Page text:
¶ 4 Ms. Taylor challenged the allegations and took the matter to an administrative hearing officer. After a week-long hearing and briefing by the parties, the hearing officer issued a 44–page decision finding each of EVSD's allegations to be either a remediable deficiency or unsupported by a preponderance of the evidence. The hearing officer then ordered EVSD to reinstate Ms. Taylor.
¶ 5 EVSD then sought review in the Yakima County Superior Court under a statutory writ of certiorari, RCW 7.16.040. The superior court dismissed the request, ruling that RCW 28A.405.320 does not permit EVSD to seek statutory review of the hearing officer's decision. EVSD timely appealed to this court, but after the briefing was filed, the Supreme Court definitively held that RCW 28A.405.320 does not permit review under RCW 7.16.040. Fed. Way Sch. Dist. No. 210 v. Vinson, 172 Wash.2d 756, 768, 261 P.3d 145 (2011). With its appeal mooted, EVSD sought and was granted leave to amend its briefing. It then requested this court to issue a constitutional writ of certiorari.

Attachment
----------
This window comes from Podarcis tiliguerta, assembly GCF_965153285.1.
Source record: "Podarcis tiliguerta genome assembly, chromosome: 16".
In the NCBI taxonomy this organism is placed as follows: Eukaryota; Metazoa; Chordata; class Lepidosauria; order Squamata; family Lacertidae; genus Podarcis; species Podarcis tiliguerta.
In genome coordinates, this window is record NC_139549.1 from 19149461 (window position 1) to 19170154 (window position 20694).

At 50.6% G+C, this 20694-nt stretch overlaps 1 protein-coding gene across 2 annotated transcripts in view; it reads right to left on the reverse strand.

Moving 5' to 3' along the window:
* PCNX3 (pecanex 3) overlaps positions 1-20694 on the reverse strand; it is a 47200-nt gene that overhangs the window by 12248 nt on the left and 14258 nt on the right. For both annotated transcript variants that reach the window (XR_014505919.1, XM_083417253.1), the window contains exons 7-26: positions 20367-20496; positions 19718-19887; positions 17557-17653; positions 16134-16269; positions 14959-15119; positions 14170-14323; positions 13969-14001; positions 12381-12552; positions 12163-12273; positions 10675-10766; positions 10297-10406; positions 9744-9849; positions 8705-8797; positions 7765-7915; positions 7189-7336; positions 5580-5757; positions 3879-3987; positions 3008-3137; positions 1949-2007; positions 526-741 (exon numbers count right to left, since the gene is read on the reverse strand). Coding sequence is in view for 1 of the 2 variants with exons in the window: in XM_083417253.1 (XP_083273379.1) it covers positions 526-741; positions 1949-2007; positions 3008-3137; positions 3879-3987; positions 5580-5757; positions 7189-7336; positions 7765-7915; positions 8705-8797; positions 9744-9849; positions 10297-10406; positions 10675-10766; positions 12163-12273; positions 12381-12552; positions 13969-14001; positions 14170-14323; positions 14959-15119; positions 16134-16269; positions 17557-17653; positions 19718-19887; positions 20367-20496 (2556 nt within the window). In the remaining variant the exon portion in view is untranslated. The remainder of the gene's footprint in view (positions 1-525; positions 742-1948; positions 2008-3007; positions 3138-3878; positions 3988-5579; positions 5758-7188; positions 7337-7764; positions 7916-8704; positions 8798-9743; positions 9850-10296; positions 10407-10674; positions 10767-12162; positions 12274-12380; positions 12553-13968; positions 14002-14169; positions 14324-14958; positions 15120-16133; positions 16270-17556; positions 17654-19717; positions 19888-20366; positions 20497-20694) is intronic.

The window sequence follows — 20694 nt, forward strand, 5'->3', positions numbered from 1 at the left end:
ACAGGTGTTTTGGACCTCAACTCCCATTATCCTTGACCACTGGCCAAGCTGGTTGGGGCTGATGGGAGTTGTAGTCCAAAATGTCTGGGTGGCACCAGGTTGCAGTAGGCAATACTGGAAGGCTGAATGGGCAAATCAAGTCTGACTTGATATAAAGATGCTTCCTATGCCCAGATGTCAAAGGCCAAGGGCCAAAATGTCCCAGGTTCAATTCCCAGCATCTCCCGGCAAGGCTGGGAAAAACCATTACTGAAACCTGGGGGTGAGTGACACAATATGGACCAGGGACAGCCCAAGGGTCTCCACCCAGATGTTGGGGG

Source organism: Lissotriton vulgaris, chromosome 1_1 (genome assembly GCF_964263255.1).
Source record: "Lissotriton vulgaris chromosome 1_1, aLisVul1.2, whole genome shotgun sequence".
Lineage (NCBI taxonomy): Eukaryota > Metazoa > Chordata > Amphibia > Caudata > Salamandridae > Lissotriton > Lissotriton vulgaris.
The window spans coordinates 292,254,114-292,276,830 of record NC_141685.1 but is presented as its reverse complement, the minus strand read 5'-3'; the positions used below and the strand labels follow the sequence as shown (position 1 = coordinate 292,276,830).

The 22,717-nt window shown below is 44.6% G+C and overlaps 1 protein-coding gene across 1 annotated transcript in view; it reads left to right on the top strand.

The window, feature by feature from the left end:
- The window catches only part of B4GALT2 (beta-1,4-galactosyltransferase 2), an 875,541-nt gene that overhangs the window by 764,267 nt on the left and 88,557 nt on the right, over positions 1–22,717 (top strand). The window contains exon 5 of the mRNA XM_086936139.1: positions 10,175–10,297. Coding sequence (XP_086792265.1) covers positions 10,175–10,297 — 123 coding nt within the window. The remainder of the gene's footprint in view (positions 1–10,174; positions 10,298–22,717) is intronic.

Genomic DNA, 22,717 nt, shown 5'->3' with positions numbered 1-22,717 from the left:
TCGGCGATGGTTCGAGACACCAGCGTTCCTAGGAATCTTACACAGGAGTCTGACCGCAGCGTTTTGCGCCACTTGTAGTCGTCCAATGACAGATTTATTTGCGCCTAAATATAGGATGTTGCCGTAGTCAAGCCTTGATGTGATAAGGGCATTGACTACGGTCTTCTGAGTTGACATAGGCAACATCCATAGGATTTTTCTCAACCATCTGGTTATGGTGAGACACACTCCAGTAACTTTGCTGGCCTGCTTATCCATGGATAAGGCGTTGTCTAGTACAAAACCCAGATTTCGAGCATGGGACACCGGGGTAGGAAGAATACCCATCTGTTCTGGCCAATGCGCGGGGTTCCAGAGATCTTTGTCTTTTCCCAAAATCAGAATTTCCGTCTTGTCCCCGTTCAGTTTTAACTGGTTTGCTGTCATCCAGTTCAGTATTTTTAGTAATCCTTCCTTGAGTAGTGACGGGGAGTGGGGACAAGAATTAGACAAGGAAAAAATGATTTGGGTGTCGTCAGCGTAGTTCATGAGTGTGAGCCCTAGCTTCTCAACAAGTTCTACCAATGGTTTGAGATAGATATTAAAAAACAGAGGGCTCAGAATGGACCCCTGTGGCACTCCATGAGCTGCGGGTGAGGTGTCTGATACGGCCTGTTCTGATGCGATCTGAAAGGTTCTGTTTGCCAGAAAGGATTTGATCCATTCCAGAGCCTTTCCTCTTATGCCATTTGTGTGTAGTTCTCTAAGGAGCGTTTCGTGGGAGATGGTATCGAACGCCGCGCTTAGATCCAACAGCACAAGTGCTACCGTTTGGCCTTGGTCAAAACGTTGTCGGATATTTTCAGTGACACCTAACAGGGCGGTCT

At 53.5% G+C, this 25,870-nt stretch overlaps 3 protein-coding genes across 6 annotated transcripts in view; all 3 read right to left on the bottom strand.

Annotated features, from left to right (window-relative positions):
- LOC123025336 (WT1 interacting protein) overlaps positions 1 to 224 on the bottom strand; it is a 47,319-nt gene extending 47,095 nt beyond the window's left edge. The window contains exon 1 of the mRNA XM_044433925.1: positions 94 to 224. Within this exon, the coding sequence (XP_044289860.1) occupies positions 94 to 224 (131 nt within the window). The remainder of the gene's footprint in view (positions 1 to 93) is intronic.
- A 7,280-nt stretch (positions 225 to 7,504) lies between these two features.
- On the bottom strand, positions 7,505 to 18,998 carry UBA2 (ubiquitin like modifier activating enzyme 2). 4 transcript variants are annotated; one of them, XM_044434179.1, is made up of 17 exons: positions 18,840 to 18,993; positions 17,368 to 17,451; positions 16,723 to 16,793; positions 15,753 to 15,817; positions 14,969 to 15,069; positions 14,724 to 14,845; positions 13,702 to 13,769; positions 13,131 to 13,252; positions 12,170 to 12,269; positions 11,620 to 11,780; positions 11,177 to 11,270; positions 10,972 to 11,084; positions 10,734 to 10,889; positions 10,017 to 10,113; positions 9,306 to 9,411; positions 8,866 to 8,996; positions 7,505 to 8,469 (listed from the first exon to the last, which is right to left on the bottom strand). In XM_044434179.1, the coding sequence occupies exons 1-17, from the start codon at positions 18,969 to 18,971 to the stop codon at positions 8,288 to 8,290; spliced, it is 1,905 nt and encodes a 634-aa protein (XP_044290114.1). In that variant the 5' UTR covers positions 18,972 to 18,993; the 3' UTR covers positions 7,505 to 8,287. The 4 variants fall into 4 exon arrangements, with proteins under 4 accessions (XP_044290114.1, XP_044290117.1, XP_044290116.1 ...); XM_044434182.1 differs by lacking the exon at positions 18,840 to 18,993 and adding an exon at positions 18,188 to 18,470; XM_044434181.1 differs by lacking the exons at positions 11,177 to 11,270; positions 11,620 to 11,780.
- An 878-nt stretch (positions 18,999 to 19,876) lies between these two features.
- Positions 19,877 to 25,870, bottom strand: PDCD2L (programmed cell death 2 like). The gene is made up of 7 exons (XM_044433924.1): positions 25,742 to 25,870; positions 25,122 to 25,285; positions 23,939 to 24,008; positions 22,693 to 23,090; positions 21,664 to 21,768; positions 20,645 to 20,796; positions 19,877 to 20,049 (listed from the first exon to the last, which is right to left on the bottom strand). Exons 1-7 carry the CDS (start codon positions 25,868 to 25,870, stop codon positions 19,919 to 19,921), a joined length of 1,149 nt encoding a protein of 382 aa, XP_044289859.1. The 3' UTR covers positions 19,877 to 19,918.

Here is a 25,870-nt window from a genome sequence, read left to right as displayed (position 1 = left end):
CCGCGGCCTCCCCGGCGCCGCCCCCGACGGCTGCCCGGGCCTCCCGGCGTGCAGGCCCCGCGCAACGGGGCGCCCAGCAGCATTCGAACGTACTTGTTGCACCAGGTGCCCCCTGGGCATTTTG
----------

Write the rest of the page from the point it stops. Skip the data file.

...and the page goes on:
¶ 6 While reviewing EVSD's new request, this court questioned whether the constitution granted us the power to issue a writ of certiorari. We then directed the parties to file supplemental briefs. Both parties agreed that this court does not have the power to grant the requested relief and asked that the case be remanded to superior court.
¶ 7 The sole issue remaining in this case is whether this court has constitutional authority to issue a writ of certiorari. We agree with the parties that we do not have that power.